March 5, 2013 — A new study adds yet more evidence that the decline in physical activity is contributing to the rise in obesity in the U.S. This study, however, is bound to cause some controversy, as researchers found the increase in obesity in women is tied to a falloff in the amount of housework they currently do compared with days gone by.
Published in PLoS One, the study shows that women were doing far less housework in 2010 than they were in 1965, and this has led to burning about 360 less calories per day. In 1965, women cooked, cleaned, and did laundry, among other household work, an average of 26 hours per week. In 2010, the amount of time spent doing the same work declined to 13 hours per week.
The researchers stress, though, that they are not suggesting women, or men, do more housework. Instead, the results should get people to think about how much energy they use throughout the day and also get policymakers to think about addressing the “calories out” aspect of obesity and the energy equation.
“Our results show that we have engineered physical activity out of the workplace, out of the home, and out of our daily commute,” says researcher Edward Archer, MD, of the University of South Carolina in Columbia, “and this has severe and dramatic consequences for our health. We need to find a way of reintegrating that activity to make up for the [decrease] in calories expended.”
Calories In, Calories Out
The researchers used historical data to get a better idea of the amount of time spent on specific activities in the past. They found that the time spent doing housework declined from 25.7 hours per week in 1965 to 13.3 hours per week in 2010, with non-employed women cutting the amount of weekly housework by nearly 17 hours and working women by nearly seven hours.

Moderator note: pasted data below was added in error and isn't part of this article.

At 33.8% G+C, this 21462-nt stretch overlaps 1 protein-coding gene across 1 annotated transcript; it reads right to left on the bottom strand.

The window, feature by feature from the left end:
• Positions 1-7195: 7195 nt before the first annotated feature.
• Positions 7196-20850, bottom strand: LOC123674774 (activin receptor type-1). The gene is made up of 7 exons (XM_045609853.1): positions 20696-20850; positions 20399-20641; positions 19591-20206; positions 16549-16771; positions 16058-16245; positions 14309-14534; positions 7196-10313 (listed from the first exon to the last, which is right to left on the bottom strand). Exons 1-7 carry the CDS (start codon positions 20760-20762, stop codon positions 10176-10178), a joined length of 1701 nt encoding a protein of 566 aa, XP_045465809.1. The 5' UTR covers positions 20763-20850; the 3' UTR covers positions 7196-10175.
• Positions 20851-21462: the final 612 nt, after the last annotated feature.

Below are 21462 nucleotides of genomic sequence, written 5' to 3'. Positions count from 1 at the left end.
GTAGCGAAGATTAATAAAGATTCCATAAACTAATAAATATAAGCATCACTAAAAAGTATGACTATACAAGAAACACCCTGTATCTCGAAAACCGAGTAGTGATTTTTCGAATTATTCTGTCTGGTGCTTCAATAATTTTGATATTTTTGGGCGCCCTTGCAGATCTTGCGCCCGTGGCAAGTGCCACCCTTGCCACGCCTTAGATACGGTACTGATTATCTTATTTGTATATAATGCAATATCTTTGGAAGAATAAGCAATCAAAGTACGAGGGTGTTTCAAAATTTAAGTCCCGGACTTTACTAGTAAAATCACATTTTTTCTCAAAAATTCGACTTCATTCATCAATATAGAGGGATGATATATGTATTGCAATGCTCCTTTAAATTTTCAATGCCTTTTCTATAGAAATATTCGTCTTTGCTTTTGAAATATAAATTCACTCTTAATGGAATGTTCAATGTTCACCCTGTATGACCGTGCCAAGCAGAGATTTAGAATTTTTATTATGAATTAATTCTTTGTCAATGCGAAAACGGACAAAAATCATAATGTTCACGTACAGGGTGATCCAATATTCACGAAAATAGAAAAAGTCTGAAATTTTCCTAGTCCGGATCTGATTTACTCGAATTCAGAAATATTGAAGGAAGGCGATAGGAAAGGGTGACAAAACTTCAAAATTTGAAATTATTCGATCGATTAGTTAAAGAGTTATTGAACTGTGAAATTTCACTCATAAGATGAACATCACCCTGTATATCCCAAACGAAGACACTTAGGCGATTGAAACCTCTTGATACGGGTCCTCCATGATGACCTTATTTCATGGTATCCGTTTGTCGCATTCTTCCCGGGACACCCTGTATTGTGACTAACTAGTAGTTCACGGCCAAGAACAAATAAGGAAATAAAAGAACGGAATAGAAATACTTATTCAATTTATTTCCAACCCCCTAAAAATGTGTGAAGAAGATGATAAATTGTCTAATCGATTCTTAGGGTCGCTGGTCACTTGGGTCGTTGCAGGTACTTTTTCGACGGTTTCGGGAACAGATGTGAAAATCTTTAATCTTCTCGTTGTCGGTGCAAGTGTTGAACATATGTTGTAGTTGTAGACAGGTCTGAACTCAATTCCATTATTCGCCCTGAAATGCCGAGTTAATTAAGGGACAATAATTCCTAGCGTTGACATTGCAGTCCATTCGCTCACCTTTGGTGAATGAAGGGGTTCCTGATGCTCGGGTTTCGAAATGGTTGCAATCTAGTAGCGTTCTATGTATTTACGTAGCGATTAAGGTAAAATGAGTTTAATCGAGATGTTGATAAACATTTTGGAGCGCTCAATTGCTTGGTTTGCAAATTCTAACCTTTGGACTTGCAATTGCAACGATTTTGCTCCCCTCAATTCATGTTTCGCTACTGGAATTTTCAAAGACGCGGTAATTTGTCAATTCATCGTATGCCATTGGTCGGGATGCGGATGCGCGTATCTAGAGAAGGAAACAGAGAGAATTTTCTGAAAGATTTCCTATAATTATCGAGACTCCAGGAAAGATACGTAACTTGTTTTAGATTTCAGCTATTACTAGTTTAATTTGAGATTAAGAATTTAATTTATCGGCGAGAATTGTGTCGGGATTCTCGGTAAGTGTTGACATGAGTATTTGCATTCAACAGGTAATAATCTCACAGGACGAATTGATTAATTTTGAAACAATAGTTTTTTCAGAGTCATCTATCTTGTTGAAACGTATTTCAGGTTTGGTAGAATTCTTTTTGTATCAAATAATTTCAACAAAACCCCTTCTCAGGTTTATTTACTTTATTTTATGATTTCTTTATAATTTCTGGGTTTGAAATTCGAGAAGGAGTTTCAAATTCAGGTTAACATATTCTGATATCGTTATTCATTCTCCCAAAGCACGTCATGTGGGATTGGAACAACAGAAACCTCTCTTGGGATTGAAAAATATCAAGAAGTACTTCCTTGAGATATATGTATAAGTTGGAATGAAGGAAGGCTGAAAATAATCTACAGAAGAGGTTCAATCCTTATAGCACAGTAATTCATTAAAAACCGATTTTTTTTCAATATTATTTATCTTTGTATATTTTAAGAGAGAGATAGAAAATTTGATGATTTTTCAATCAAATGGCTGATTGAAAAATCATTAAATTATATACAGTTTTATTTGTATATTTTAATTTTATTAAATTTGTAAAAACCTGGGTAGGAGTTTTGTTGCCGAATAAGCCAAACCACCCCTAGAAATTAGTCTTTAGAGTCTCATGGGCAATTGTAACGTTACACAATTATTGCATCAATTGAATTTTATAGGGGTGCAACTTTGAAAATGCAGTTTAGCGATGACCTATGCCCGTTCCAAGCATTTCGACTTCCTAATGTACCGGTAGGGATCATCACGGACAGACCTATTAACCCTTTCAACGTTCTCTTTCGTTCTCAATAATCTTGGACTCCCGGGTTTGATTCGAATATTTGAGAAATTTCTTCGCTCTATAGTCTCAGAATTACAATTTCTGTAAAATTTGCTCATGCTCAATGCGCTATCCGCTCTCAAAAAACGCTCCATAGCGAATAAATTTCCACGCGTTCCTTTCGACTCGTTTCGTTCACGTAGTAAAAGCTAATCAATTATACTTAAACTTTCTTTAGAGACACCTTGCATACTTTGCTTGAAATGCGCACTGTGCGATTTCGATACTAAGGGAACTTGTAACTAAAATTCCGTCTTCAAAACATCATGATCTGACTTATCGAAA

The amount of energy used in household management declined 42% for non-employed women, down from 6,004 calories burned per week in 1965 to 3,486 calories burned per week in 2010 — a weekly reduction of 2,518 calories.
“We found that non-employed women are spending about 360 calories less per day in physical activity, and if we look at obesity as calories in and calories out, this is a huge number of calories,” Archer says. “It’s about 15% of their total daily energy expenditure. We spend hundreds of millions of dollars studying diet and nutrition, which is the energy in, but we spend almost no money on the energy-expenditure portion of the equation. The most modifiable factor in the energy-balance equation is physical activity.”
The researchers also found that the amount of time women spent watching television, and later using the computer, doubled from eight hours in 1965 to 16 hours in 2010.
Archer says the physical activity guidelines for health recommend 30 minutes per day, which is enough to lessen the risk of heart disease and stroke. However, this is not going to have much of an effect on weight and body fat. For that, the Institute of Medicine recommends at least an hour per day of moderate activity for weight maintenance, and at least 90 minutes to two hours of daily moderate exercise to lose weight.
Archer says that while patients complain they are not going to have enough time for that, he says the television is the biggest source of wasted time.
“The number one recommendation is to turn off the television and replace that time with walking and lifting weights,” he says.
To see a version of this story for physicians, visit Medscape, the leading site for physicians and health care professionals.